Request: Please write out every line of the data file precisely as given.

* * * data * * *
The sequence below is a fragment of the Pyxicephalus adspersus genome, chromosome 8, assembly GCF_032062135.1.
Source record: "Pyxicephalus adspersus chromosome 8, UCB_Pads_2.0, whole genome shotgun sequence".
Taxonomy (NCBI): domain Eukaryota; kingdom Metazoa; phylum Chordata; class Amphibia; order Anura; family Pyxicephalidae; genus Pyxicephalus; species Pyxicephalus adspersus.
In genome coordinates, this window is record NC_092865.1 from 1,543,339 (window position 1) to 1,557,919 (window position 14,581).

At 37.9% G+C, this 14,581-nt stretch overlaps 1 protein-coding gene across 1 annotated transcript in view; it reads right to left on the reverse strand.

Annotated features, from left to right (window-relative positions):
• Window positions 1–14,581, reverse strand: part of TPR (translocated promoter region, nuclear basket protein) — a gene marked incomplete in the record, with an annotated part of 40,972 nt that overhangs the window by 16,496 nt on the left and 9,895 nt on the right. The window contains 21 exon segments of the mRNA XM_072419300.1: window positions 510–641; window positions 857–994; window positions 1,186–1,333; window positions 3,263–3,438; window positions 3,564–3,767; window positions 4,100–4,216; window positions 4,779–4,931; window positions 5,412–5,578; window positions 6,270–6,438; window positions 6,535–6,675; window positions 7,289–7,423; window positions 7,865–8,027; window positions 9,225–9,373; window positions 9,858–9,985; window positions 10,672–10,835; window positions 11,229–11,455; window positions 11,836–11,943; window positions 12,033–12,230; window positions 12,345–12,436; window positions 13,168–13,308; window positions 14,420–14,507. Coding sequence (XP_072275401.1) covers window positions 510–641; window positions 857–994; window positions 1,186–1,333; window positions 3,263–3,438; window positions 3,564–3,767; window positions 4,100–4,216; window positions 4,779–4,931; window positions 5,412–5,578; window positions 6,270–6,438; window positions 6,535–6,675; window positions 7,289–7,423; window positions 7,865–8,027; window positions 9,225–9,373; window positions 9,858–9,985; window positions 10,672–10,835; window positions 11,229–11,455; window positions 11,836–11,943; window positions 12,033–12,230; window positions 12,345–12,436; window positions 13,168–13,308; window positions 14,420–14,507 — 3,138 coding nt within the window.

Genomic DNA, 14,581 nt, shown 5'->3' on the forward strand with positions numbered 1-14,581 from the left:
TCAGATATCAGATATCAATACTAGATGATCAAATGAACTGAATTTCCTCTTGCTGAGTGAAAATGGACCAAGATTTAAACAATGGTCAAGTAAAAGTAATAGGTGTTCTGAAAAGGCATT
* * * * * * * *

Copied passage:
The sequence below is a fragment of the Pyxicephalus adspersus genome, chromosome 8, assembly GCF_032062135.1.
Source record: "Pyxicephalus adspersus chromosome 8, UCB_Pads_2.0, whole genome shotgun sequence".
Taxonomy (NCBI): domain Eukaryota; kingdom Metazoa; phylum Chordata; class Amphibia; order Anura; family Pyxicephalidae; genus Pyxicephalus; species Pyxicephalus adspersus.
In genome coordinates, this window is record NC_092865.1 from 1,543,339 (window position 1) to 1,557,919 (window position 14,581).

At 37.9% G+C, this 14,581-nt stretch overlaps 1 protein-coding gene across 1 annotated transcript in view; it reads right to left on the reverse strand.

Annotated features, from left to right (window-relative positions):
• Window positions 1–14,581, reverse strand: part of TPR (translocated promoter region, nuclear basket protein) — a gene marked incomplete in the record, with an annotated part of 40,972 nt that overhangs the window by 16,496 nt on the left and 9,895 nt on the right. The window contains 21 exon segments of the mRNA XM_072419300.1: window positions 510–641; window positions 857–994; window positions 1,186–1,333; window positions 3,263–3,438; window positions 3,564–3,767; window positions 4,100–4,216; window positions 4,779–4,931; window positions 5,412–5,578; window positions 6,270–6,438; window positions 6,535–6,675; window positions 7,289–7,423; window positions 7,865–8,027; window positions 9,225–9,373; window positions 9,858–9,985; window positions 10,672–10,835; window positions 11,229–11,455; window positions 11,836–11,943; window positions 12,033–12,230; window positions 12,345–12,436; window positions 13,168–13,308; window positions 14,420–14,507. Coding sequence (XP_072275401.1) covers window positions 510–641; window positions 857–994; window positions 1,186–1,333; window positions 3,263–3,438; window positions 3,564–3,767; window positions 4,100–4,216; window positions 4,779–4,931; window positions 5,412–5,578; window positions 6,270–6,438; window positions 6,535–6,675; window positions 7,289–7,423; window positions 7,865–8,027; window positions 9,225–9,373; window positions 9,858–9,985; window positions 10,672–10,835; window positions 11,229–11,455; window positions 11,836–11,943; window positions 12,033–12,230; window positions 12,345–12,436; window positions 13,168–13,308; window positions 14,420–14,507 — 3,138 coding nt within the window.

Genomic DNA, 14,581 nt, shown 5'->3' on the forward strand with positions numbered 1-14,581 from the left:
TCAGATATCAGATATCAATACTAGATGATCAAATGAACTGAATTTCCTCTTGCTGAGTGAAAATGGACCAAGATTTAAACAATGGTCAAGTAAAAGTAATAGGTGTTCTGAAAAGGCATT